Comment Re:Difference in work product (Score 1) 587

Generally, the experience of companies that outsource successfully involves selecting only work that can be made rote (which also means, in a few years, it will be automated out of the hands of the third-worlders it's being outsourced to at present,) and only using roles that don't involve trusted access to sensitive data. I interviewed with a company that outsourced their "rank and file" IT workers to Indiana with one of the big scumbag companies out there (*cough* COGNIZANT *cough*) and they ended up keeping all the real skilled work and the sensitive stuff in house. Because it turns out, people who live in India aren't really subject to U.S. laws. So even though they could sue the pants off of the outsource contractor in the event of a breach, "getting" the person who did it (with a jail term, scarlet letter for life to prevent future gainful employment) would be much more complicated, maybe impossible.

And the other thing that I've noticed: They end up outsourcing at least twice as many Indians for every American, chopping any "per person savings" in half instantly (because there are twice as many of them.)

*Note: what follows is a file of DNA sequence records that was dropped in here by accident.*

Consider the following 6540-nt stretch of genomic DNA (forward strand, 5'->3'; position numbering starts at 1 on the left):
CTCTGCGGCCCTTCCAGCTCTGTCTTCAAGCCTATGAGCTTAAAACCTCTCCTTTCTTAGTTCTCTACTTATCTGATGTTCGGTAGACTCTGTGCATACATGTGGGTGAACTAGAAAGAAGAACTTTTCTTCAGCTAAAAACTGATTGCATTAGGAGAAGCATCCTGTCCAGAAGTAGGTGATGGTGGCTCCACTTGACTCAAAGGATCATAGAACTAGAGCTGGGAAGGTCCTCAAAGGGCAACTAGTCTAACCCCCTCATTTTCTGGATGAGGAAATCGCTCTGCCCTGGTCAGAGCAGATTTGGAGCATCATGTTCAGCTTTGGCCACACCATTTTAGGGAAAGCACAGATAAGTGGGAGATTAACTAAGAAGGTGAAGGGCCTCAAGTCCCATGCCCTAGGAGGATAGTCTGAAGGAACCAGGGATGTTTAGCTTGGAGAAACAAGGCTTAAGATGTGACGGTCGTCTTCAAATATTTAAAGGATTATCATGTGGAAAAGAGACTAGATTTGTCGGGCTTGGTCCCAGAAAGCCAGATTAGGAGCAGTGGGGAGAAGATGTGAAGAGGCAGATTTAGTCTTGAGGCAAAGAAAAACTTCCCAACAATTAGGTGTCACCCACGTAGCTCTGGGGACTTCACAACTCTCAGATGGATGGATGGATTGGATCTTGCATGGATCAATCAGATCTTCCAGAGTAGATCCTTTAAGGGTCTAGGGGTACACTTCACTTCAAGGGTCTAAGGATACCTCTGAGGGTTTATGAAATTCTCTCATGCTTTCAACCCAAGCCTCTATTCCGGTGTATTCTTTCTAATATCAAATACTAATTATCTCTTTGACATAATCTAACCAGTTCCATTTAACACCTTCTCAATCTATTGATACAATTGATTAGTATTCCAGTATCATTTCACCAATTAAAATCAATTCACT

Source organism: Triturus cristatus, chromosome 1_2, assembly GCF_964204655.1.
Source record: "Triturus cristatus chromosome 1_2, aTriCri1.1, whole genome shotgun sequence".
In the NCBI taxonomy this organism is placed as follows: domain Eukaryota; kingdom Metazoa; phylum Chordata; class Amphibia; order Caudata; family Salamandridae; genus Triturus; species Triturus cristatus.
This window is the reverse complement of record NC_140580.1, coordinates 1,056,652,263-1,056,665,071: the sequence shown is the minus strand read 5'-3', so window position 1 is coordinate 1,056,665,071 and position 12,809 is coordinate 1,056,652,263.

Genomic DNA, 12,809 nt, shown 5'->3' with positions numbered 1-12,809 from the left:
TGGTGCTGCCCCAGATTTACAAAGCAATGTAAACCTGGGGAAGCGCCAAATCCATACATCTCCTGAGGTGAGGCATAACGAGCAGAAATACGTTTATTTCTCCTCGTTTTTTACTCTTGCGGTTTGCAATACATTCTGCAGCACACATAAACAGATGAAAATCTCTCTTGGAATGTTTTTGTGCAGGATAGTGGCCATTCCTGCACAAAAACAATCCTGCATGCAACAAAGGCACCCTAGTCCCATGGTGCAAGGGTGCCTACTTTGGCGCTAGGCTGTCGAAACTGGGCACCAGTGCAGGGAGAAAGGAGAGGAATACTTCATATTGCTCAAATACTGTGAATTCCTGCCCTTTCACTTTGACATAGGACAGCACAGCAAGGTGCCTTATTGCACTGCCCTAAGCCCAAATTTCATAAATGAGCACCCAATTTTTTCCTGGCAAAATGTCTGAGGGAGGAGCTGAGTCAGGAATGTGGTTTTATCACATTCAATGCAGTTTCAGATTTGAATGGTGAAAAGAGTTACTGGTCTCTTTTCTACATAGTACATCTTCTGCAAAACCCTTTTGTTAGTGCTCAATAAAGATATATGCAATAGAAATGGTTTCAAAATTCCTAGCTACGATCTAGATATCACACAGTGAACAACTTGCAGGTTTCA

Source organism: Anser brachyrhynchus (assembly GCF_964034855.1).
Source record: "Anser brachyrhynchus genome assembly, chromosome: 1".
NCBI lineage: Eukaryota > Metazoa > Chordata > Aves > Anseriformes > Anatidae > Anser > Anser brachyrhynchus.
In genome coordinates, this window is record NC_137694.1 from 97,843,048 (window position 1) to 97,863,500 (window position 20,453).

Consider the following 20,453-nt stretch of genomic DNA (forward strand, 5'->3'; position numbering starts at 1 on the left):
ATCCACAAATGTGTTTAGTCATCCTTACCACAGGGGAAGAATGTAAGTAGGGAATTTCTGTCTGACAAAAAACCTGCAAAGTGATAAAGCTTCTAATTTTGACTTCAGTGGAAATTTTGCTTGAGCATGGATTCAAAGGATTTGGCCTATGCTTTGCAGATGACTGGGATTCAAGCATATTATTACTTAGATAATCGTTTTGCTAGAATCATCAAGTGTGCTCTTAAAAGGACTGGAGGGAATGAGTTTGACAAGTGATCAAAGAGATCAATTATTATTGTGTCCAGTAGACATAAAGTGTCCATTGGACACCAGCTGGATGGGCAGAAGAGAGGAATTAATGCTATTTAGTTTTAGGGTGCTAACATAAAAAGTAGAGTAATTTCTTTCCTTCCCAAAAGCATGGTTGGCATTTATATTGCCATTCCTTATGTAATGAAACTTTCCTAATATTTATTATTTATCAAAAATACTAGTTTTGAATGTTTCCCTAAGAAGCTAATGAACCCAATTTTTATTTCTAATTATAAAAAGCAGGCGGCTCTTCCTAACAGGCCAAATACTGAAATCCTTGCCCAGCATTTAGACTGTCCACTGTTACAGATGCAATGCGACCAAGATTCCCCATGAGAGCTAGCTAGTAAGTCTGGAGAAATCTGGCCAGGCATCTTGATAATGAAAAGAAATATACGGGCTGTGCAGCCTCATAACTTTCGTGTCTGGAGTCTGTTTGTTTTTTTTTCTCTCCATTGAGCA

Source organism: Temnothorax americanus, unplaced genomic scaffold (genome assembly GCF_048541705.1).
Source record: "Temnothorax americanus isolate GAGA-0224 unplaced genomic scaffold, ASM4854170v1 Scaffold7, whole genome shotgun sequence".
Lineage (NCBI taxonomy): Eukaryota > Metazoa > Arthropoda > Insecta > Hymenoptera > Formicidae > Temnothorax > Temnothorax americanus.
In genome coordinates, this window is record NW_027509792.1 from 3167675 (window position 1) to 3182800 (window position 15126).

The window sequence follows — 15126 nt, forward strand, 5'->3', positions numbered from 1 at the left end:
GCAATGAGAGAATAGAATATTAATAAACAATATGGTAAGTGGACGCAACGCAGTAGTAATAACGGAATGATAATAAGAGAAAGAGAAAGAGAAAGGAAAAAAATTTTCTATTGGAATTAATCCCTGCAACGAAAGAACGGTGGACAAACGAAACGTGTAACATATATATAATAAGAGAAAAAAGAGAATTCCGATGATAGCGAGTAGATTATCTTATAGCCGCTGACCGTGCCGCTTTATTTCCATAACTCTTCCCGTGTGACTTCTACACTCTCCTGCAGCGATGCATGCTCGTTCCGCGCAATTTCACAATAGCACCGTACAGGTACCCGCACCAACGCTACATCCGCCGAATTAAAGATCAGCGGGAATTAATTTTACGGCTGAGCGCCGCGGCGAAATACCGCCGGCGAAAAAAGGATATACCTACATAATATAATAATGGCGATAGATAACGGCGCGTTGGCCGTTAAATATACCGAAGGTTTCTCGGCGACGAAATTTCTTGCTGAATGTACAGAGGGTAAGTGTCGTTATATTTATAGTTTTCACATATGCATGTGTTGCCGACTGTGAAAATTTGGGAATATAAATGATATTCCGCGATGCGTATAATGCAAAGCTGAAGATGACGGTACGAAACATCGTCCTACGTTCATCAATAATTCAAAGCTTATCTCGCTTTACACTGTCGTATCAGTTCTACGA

Maybe this won't ALWAYS be the case, but I think it will be for the foreseeable future because the thing is, the best educated, highest skilled Indians have already come to the U.S. to work, and don't want to be H1-B slaves and/or stuck in India--they want to be here to swing for the fences, economically speaking.

Comment Re:Bullshit defense (Score 1) 209

...and that's assuming nobody notices a voter shutting down the machine, opening the case, installing a PCMCIA card, and bringing it back up... Pretty dubious, if you ask me. The level of conspiracy required to give someone enough time to not be detected while doing that would almost require a totally compromised election process to begin with--and if you have that, why bother compromising the machines?